Currently there is insufficient knowledge of how material properties at the nanoscale level could induce chronic toxicological injury. Addressing this knowledge gap is important for the safety assessment of engineered nanomaterials (ENMs) and the implementation of risk reduction strategies. Our long-term goal is to develop a fundamental understanding of the mechanisms by which industrially important ENMs mediate lung injury and use of this information to formulate predictive toxicological approaches that can be used for ENM safety assessment and safer design. The overall objective of this competitive renewal application is to develop a predictive paradigm for chronic pulmonary toxicity that is premised on the unique properties of rare earth oxide (REO) and fumed silica NPs towards engaging the NLRP3 inflammasome and disrupting the autophagy quality control mechanisms that regulate these inflammasomes. Our central hypothesis is that the (i) biocatalytic transformation of REOs into highly reactive REO-PO4 nanocrystals in the lysosome, and (ii) hydration- dependent reconstruction and display of highly reactive silanols on fumed silica NPs are responsible for sustained NRLP3 activation and autophagy blockade, leading to macrophage activation, epithelial- mesenchymal transition (EMT), and ultimately delayed or chronic pulmonary inflammation and fibrosis. The rationale for the proposed research is that, once it is known how unique nanoscale properties of the fumed silica and oxide NPs induce chronic lung injury, we can use this predictive paradigm for expedited safety assessment as well as safer design of these materials. Guided by strong preliminary data, this hypothesis will be tested by pursuing three specific aims:
Aim 1 : To develop a predictive toxicological paradigm for chronic lung injury that is premised on rare earth oxide NP properties leading to lysosomal injury, NLRP3 inflammasome assembly and autophagy dysfunction. This scenario will be compared against acute lung injury by transition metal oxides.
Aim 2 : To develop a predictive toxicological paradigm that relates the framework chemistry and hydration status of fumed silica nanoparticles to a lysosome-independent mechanism of NLRP3 inflammasome activation, which originates at the surface membrane.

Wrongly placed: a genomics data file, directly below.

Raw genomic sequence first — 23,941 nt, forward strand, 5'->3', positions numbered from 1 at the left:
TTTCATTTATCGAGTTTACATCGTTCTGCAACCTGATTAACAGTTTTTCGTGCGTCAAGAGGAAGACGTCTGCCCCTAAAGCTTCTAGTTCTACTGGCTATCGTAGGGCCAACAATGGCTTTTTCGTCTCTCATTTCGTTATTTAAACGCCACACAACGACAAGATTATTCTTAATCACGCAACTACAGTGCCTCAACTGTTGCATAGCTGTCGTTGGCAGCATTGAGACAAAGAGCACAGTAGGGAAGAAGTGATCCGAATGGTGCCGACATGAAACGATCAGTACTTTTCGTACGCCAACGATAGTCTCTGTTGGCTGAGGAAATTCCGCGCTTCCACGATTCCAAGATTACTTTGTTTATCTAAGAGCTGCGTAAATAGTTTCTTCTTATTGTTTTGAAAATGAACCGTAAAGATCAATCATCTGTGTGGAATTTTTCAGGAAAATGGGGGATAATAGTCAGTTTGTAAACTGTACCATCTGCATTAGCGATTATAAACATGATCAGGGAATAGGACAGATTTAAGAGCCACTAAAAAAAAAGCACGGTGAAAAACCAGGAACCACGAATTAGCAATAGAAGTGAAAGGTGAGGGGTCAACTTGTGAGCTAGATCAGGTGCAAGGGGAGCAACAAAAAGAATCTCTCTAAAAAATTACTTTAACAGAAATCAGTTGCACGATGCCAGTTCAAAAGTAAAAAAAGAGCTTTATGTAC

Aim 3 : To demonstrate that systematic control of the precursor chemistry and hydration conditions during flame spray pyrolysis (FSP) can be used to produce safer fumed silica NPs. Our approach is innovative, because we use a predictive toxicological paradigm that is premised on structure-activity relationships (SARS) linking cellular injury response pathways to the pathophysiology of chronic lung injury. The proposed research is significant because: (i) we will introduce a robust, quantitative scientific platform to assess ENM safety;(ii) ability to predict in vivo toxicological scenarios that reduce the need for expensive chronic exposure studies in animals;(iii) ability to speed up the rate of safety assessment and regulatory decision-making, commensurate with the number of new applications based on above material categories;(iv) development of SARs for the safer design of fumed silica NPs.

Public Health Relevance

The proposed research is relevant to public health because we seek to establish a robust scientific platform for safety assessment of commercially important engineered nanomaterials to which workers and consumers are increasingly being exposed. The proposed research is relevant to the NIEHS's mission that pertains to reducing the burden of human illness and disability by understanding how the products from an emerging new technology may generate human disease, including how to evaluate those materials for safer design.

Agency
National Institute of Health (NIH)
Institute
National Institute of Environmental Health Sciences (NIEHS)
Type
Research Project (R01)
Project #
5R01ES016746-07
Application #
8716754
Study Section
Nanotechnology Study Section (NANO)
Program Officer
Lawler, Cindy P
Project Start
2008-05-15
Project End
2018-02-28
Budget Start
2014-04-01
Budget End
2015-02-28
Support Year
7
Fiscal Year
2014
Total Cost
$343,035
Indirect Cost
$120,285
Name
University of California Los Angeles
Department
Internal Medicine/Medicine
Type
Schools of Medicine
DUNS #
092530369
City
Los Angeles
State
CA
Country
United States
Zip Code
90095
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